Appealing a Protective Order that Precludes You from Deposing Material Witness
In a recent article, I discussed that if you are appealing a discovery order, you are doing so through a petition for a writ of certiorari. I further discussed that this was not an easy appeal, and typically, it is not an easy appeal.
But, what about the scenario where the trial court precludes you from taking a deposition of a material witness? For instance, say you want to take a witness’ deposition and the opposing side moves for a protective order to prevent that deposition from going forward. Say the trial court agrees with the opposing party and grants the protective order precluding you from taking the deposition. You believe, however, that this witness has key testimony for purposes of your case. What do you do? A petition for a writ of certiorari is an option and could very well be the right option based on the importance of the witness and anticipated testimony.
In a recent opinion, Hepco Data, LLC v. Hepco Medical, LLC, 2020 WL 1870320 (2d DCA 2020), the appellate court granted a petition for writ of certiorari and quashed a trial court’s order that denied certain depositions from going forward. In quashing the trial court’s order, the appellate court provided a solid discussion on this issue that serves as analysis for a party that is deprived of their right from taking the deposition of a key witness:
We next address whether the trial court departed from the essential requirements of the law. When a party is denied the right to depose an alleged material witness without a finding of good cause to preclude the deposition, the trial court departs from the essential requirements of the law. See Nucci, 20 So. 3d at 391; Medero, 658 So. 2d at 567. Certiorari relief is warranted because “[a] material witness is one who possesses information ‘going to some fact affecting the merits of the cause and about which no other witness might testify.’ ” Nucci, 20 So. 3d at 391 (quoting Sardinas v. Lagares, 805 So. 2d 1024, 1026 (Fla. 3d DCA 2001)). A trial court also departs from the essential requirements of the law where the discovery order blanketly denies, without explanation, a party’s motion to compel discovery. See Giacalone, 8 So. 3d at 1236 (noting the “circuit court’s order was a form order containing no explanation of its decision to deny the motion or an analysis of the individual requests”); see also Towers, 960 So. 2d at 849 (granting certiorari relief where trial court made a wholesale characterization that the discovery sought was a “fishing expedition” when it was clear from the record that the discovery request sought “many relevant items”).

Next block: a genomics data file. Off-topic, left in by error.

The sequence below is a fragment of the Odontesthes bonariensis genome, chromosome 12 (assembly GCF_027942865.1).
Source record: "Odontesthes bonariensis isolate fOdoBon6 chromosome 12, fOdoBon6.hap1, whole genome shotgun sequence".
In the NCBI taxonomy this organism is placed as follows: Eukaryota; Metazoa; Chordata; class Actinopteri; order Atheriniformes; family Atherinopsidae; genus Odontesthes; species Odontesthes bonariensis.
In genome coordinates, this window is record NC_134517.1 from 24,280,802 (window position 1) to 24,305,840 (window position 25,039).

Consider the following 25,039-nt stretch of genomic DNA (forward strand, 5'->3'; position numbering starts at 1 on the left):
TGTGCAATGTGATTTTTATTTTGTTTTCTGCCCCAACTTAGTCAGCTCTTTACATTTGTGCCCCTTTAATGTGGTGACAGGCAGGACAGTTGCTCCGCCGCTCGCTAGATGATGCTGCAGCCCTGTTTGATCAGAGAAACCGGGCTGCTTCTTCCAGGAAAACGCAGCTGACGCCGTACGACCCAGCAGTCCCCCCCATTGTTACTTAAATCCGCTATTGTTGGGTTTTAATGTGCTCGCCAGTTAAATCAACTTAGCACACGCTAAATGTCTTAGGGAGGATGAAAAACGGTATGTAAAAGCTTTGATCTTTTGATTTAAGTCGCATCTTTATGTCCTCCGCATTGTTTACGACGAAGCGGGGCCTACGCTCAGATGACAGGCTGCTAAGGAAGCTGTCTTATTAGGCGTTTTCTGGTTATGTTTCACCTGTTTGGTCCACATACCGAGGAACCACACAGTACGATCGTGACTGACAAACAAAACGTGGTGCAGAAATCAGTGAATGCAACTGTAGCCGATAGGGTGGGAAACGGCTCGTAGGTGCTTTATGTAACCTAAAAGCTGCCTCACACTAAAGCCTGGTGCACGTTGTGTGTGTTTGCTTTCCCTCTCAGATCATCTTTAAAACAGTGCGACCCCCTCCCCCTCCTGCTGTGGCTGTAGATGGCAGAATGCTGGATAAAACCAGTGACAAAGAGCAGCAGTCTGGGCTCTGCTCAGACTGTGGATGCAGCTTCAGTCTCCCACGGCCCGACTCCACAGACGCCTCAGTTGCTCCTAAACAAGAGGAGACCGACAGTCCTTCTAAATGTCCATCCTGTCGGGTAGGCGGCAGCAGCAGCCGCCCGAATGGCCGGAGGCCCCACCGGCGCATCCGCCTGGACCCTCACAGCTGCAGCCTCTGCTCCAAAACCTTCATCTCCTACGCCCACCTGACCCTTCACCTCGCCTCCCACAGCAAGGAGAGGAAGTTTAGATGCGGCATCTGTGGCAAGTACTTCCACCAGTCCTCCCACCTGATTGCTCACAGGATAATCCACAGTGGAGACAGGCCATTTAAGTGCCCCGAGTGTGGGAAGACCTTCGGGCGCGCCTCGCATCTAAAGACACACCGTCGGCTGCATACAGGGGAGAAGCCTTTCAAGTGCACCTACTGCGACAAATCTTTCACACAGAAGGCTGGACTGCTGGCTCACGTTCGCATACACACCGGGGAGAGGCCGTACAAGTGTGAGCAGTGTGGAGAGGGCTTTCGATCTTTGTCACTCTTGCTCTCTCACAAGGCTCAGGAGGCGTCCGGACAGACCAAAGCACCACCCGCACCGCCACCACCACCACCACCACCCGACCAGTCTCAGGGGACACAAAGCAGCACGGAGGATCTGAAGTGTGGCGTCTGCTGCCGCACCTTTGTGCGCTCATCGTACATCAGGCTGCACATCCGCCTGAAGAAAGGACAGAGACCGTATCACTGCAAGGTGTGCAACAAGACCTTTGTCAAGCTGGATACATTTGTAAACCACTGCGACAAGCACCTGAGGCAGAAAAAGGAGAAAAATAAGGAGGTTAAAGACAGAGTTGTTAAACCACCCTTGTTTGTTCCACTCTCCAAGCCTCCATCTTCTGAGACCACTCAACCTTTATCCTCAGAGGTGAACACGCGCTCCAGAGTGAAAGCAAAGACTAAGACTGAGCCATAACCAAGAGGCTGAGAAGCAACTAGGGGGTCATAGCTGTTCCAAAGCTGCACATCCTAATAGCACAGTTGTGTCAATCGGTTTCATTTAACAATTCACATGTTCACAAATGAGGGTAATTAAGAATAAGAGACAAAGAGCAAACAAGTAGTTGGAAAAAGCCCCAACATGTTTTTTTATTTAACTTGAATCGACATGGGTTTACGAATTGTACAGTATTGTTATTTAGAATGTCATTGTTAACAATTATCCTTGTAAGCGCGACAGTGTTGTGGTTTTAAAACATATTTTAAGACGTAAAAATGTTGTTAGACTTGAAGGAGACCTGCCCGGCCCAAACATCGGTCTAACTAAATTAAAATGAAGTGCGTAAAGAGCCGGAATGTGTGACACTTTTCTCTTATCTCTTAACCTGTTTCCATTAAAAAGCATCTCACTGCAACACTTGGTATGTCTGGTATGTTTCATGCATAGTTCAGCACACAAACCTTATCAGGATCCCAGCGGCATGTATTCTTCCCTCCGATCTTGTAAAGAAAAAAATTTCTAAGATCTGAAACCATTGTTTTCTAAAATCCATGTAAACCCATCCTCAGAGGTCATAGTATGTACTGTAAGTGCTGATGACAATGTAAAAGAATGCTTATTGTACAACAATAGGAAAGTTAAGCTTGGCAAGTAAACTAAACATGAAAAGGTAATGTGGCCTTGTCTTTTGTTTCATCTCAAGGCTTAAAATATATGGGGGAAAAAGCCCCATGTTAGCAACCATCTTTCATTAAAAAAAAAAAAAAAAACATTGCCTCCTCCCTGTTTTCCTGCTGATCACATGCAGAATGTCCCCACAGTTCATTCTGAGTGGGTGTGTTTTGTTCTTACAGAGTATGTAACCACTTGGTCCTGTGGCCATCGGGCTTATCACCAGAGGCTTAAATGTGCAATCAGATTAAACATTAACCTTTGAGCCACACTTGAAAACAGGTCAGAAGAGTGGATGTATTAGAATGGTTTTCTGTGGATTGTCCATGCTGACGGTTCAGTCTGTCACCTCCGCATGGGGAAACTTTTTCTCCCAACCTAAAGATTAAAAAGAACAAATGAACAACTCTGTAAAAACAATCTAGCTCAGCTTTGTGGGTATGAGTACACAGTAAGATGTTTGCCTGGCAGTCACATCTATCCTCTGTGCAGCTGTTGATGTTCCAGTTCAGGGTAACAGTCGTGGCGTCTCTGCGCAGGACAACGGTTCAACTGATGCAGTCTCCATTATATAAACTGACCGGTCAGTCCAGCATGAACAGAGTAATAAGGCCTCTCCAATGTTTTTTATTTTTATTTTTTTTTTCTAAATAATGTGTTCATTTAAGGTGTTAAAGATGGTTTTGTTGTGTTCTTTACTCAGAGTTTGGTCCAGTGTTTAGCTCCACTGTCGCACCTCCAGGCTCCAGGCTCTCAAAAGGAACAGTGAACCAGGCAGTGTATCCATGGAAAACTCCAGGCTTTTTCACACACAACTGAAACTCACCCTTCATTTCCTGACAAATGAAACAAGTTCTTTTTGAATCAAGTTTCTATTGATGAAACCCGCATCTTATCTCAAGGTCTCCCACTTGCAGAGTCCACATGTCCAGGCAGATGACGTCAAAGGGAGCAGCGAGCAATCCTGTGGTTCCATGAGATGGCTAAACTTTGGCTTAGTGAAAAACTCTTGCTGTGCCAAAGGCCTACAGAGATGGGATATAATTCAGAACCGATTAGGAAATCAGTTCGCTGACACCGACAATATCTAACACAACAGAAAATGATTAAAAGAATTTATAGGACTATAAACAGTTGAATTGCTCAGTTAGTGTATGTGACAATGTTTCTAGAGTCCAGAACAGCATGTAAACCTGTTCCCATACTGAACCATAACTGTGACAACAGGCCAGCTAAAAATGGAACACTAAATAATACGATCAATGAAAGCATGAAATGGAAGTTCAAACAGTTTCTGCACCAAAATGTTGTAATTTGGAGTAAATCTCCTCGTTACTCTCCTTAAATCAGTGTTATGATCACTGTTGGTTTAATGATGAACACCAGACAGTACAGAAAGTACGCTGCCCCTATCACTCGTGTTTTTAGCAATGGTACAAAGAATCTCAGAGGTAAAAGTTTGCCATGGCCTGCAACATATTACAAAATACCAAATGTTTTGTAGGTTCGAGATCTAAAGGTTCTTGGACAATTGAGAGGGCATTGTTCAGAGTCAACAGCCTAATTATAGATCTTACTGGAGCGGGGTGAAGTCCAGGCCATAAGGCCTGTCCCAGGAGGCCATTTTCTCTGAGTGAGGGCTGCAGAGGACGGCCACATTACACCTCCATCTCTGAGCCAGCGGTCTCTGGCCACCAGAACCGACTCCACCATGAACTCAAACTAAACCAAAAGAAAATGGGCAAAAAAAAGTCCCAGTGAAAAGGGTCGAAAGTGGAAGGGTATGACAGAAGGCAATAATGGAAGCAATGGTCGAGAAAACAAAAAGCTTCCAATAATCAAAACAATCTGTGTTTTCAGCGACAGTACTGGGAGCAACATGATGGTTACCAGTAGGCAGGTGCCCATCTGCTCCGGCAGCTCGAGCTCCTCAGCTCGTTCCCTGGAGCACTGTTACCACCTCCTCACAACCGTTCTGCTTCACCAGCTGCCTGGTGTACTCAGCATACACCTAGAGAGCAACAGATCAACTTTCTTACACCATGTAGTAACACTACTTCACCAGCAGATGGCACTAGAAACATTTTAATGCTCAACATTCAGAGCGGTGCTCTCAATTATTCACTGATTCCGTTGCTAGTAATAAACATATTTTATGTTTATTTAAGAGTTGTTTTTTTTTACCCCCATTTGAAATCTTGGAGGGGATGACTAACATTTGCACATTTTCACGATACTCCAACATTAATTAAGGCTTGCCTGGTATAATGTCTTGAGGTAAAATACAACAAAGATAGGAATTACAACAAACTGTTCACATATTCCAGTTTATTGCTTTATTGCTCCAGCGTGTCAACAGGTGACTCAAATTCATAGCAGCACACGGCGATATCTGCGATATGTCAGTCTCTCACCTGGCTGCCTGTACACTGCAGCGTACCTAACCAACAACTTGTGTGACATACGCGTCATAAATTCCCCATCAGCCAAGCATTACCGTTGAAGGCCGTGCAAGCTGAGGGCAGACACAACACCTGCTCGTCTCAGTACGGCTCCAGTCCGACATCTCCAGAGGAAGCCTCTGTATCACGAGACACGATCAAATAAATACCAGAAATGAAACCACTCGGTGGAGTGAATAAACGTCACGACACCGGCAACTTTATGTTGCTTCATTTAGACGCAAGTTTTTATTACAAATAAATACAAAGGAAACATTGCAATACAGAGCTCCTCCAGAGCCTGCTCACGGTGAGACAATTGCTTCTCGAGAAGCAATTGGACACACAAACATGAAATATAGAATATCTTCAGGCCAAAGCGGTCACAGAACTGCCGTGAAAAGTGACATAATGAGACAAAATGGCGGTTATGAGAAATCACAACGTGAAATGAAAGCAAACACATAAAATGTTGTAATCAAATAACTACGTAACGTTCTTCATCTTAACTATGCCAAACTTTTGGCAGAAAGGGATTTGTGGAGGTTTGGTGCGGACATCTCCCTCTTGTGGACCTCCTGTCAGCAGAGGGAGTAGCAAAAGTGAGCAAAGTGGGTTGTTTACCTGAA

Here, “[t]he order under review departs from the essential requirements of law because the trial court made no finding, and there is nothing in the record before us, to rebut the suggestion… that [the witness] is a material witness; and there was no finding of good cause to preclude this particular deposition.” Medero, 658 So. 2d at 567….The trial court made no finding as to the immateriality of the proposed witnesses or that Respondents met their burden in proving good cause under rule 1.280(c), inasmuch as the record is devoid of such showing by Respondents. For these reasons, we find Medero persuasive.
Even so, relevancy is not a proper ground for protective relief under rule 1.280(c).
Hepco Data, LLC, 2020 WL at *5-6.
Please contact David Adelstein at firstname.lastname@example.org or (954) 361-4720 if you have questions or would like more information regarding this article. You can follow David Adelstein on Twitter @DavidAdelstein1.